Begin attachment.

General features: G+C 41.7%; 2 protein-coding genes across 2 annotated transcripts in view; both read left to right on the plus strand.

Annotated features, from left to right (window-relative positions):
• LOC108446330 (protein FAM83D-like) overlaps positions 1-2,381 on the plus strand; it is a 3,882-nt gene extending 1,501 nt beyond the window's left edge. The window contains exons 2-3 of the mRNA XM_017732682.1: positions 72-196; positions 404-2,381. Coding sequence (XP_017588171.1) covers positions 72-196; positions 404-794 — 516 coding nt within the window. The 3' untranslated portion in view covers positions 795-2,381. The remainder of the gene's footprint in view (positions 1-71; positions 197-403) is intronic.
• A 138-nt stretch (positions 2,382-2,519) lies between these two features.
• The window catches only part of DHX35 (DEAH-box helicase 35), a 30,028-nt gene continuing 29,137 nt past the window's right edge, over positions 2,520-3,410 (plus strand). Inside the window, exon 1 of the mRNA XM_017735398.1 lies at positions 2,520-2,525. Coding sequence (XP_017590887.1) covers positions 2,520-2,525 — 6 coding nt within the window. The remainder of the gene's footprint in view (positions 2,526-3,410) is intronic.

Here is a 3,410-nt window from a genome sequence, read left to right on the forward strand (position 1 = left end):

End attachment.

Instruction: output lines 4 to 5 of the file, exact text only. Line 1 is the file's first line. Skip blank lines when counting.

• A 138-nt stretch (positions 2,382-2,519) lies between these two features.
• The window catches only part of DHX35 (DEAH-box helicase 35), a 30,028-nt gene continuing 29,137 nt past the window's right edge, over positions 2,520-3,410 (plus strand). Inside the window, exon 1 of the mRNA XM_017735398.1 lies at positions 2,520-2,525. Coding sequence (XP_017590887.1) covers positions 2,520-2,525 — 6 coding nt within the window. The remainder of the gene's footprint in view (positions 2,526-3,410) is intronic.